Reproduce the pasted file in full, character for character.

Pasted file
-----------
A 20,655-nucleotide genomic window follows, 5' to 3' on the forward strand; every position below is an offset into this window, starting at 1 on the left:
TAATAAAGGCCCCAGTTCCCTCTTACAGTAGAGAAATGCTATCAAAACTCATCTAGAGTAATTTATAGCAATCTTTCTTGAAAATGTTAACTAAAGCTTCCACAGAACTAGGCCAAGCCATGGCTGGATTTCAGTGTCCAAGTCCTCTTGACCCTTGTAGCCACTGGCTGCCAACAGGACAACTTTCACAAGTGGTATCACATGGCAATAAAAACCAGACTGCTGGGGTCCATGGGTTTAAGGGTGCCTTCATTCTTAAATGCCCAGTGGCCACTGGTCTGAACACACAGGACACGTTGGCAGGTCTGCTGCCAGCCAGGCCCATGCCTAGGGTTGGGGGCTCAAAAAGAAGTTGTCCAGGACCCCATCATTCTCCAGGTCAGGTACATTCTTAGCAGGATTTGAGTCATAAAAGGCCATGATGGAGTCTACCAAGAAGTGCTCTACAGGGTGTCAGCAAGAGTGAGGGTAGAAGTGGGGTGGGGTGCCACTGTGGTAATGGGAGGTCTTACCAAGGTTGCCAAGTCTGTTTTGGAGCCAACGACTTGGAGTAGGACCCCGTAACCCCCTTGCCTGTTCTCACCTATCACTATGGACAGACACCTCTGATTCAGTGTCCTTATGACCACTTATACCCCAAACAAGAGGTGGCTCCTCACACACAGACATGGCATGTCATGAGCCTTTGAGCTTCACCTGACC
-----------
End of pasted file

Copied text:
A 20,655-nucleotide genomic window follows, 5' to 3' on the forward strand; every position below is an offset into this window, starting at 1 on the left:
TAATAAAGGCCCCAGTTCCCTCTTACAGTAGAGAAATGCTATCAAAACTCATCTAGAGTAATTTATAGCAATCTTTCTTGAAAATGTTAACTAAAGCTTCCACAGAACTAGGCCAAGCCATGGCTGGATTTCAGTGTCCAAGTCCTCTTGACCCTTGTAGCCACTGGCTGCCAACAGGACAACTTTCACAAGTGGTATCACATGGCAATAAAAACCAGACTGCTGGGGTCCATGGGTTTAAGGGTGCCTTCATTCTTAAATGCCCAGTGGCCACTGGTCTGAACACACAGGACACGTTGGCAGGTCTGCTGCCAGCCAGGCCCATGCCTAGGGTTGGGGGCTCAAAAAGAAGTTGTCCAGGACCCCATCATTCTCCAGGTCAGGTACATTCTTAGCAGGATTTGAGTCATAAAAGGCCATGATGGAGTCTACCAAGAAGTGCTCTACAGGGTGTCAGCAAGAGTGAGGGTAGAAGTGGGGTGGGGTGCCACTGTGGTAATGGGAGGTCTTACCAAGGTTGCCAAGTCTGTTTTGGAGCCAACGACTTGGAGTAGGACCCCGTAACCCCCTTGCCTGTTCTCACCTATCACTATGGACAGACACCTCTGATTCAGTGTCCTTATGACCACTTATACCCCAAACAAGAGGTGGCTCCTCACACACAGACATGGCATGTCATGAGCCTTTGAGCTTCACCTGACC